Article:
Archive for September, 2010


Posted in Poetry with tags , on September 29, 2010 by redshoes3



has the luxury of choosing the direction of time

All matter follows in orderly surrender

Time’s arrow flies from love’s bow.


chicken feet

Posted in Poetry with tags , on September 25, 2010 by redshoes3

I keep my heart in a cage of bone
with space for curiously unjoined notions
about pickles and tomatoes
We are ringed by a moat stalked by death
Shark fin scythes like a dirge with skin thru thin water
In a land where only mad dogs
answer the selfish prayers of pilgrims.
My house walks about on chicken feet
when we become bored by the neighbors.


Posted in Poetry with tags , on September 10, 2010 by redshoes3

Carol talks back.
Sitting at a picnic table
half in shade
she pulls the cardboard
people out of a box
puzzles over each
as tho it were a
codex written by earth herself
Sassy and clever, brilliant
with stacks of crystal lives
that catch the light when
she turns.  And sighs,
“Now darlin’, this death
card is just a new beginning.
Nothin’ to shed tears over.”
She pulls her tattered, ragged
gypsy queen to lie down
across that collection of bones
and captures his attention
right off the page and into the
now for the frightened pilgrim.


Posted in Poetry with tags , on September 10, 2010 by redshoes3

Your name should have been Ramona,
riding wild across the corduroy hills
of winter California three hundred years ago.
Local hidalgos swoon and suffer as
you ride past beyond the grasp of mortal
man and mother church.
Only the sea can enchant you, grab
your heart and squeeze an exquisite
sigh from your moist lips.
The day will come when the wet and
wildness with reclaim you.
The day will come when grass will want your eyes
and sun will reclaim your hair
and the sweet sandy beaches
will borrow back your skin.
The soul that you have made for yourself
all by yourself
will leap from confining substance
and make the world cry your name.


Posted in Poetry with tags , on September 10, 2010 by redshoes3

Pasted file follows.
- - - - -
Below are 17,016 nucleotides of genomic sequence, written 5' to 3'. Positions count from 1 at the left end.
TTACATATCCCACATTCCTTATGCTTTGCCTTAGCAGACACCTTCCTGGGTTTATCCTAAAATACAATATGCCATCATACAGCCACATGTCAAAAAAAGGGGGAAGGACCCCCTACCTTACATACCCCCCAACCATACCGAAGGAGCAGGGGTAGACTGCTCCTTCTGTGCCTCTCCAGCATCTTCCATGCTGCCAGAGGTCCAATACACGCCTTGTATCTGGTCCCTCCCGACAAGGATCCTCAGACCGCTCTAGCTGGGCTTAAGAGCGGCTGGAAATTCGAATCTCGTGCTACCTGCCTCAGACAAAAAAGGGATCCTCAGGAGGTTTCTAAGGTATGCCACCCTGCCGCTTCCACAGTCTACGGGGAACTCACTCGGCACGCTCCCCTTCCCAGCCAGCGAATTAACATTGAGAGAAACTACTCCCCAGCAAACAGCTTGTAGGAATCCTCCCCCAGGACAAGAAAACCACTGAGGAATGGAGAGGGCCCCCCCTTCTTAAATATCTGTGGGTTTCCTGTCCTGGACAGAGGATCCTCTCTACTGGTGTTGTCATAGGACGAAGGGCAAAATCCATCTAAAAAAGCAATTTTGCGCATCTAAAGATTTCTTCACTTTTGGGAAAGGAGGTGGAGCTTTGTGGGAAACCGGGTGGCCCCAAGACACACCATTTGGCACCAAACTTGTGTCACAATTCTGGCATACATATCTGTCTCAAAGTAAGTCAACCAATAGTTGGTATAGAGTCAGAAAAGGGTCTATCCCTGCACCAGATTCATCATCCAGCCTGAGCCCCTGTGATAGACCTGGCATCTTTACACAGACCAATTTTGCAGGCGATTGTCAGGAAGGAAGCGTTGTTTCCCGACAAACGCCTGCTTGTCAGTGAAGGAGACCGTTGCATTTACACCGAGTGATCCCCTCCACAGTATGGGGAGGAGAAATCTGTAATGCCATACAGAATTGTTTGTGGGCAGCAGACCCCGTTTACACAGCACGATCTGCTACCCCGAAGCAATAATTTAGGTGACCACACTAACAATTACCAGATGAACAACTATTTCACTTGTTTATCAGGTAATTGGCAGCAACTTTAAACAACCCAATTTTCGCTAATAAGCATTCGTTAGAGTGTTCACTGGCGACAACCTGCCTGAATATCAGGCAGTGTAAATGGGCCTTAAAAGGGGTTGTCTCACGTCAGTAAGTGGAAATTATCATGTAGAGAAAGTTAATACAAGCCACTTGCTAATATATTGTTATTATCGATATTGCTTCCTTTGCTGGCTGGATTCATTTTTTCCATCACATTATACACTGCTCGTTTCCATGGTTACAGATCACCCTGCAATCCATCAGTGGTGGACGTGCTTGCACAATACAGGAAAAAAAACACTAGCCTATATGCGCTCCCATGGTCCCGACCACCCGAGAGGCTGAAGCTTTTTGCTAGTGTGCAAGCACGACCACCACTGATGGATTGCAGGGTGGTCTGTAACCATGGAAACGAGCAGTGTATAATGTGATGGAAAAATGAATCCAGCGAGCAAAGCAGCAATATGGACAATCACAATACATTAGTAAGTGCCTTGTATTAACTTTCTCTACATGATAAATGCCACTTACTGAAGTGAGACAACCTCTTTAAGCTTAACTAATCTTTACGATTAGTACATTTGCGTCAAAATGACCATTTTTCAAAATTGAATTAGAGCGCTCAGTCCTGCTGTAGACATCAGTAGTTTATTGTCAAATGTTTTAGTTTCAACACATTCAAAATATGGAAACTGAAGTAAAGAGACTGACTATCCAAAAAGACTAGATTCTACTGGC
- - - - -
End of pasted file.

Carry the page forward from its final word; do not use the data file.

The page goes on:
Those who foolishly go to sea again and again with an unnamed desire experience a soul deep sadness of separation from some essential source, a well that can’t be full or empty.

The few humans who feel a yearning for something lost, something forgotten.  Them that has the tides running through them from the day they’re born til the day they die are the children of silkies.

Those seal-like creatures who are human in form when they carelessly remove their skins and bear their half human children only to return as quickly as the skin can be recovered.

For these children there is no such thing as sleep the way other folk know it and a terrible torment.  They become drunks or poets until they tangle their lives in sails and lines and knots.

Until they plunge back into the water drawn somewhere by a pattern of returning as old as water and part of the water held by our frail tissue is the shape of water.

Old Gods

Posted in Poetry with tags , on September 10, 2010 by redshoes3

I hear the fearsome caterwauling of old gods
The fabric of humanity tears at the seams
and with it a whisper of ruin
The girl, a dancer narrow as a shadow
turned to stone
and dropped slowly backwards
eyes white, empty
shivering in a chill of ecstasy
on a night warm and moist
Ragged, tragic deities
linger in mute agony
abandoned by fashion and conquest
Time, the smuggler of fate,
as each new generation brings
their own new gods,
new prayers leaving
the former lords of the universe
to wander begging for scraps
of worship, the scant attention
of simple people, fishermen
and farmers who leave
small offerings out of habit mostly
Mnenos – the god of tape
Ramos – the god of chewing gum
Fratos – the god of pie

In Love with a Selkie

Posted in Poetry on September 10, 2010 by elainewatt

I grew shrill in wanting her, in calling to her from the shore,
in promising her anything, manic with regret.
She cared not, out in the estuary, floating on her back,
eating small bony fish and shrugging off my love.

Even when I overlooked the stench of rotten fish on her breath,
she scoffed at me.  When I was at my worst, when I gave her roses,
how her eyes smiled, as she edged back towards the surf,
trailing the flowers from her fingers.

Then months of nothing.  The redwoods dripped with rain.
The stray grey cat stayed a while, then left.
Back to waiting by the shore, seeing the empty rockery,
even the occasional seal, but where was she?

The woman I never fully believed in.
The Irish myth brought alive in Northern California.
She who broke my shifting expectations,
who scurried back to the water’s edge at the first sign of a fight.

When she came home pregnant, she took my hand,
placed it on her belly.  I pulled my hand away.
We sat on the sofa, as she put her pelt away in its box.
I longed to put a knife through it, to keep her here with me.

“This time I’m visiting until the baby is born.”  “Visiting?”
Her skin was still damp, with its boathouse algae smell.
I could hear the ocean in her voice.  The selkie in her was still awake.
“We’ll call her Riannon,” she said.  I simply held her hand.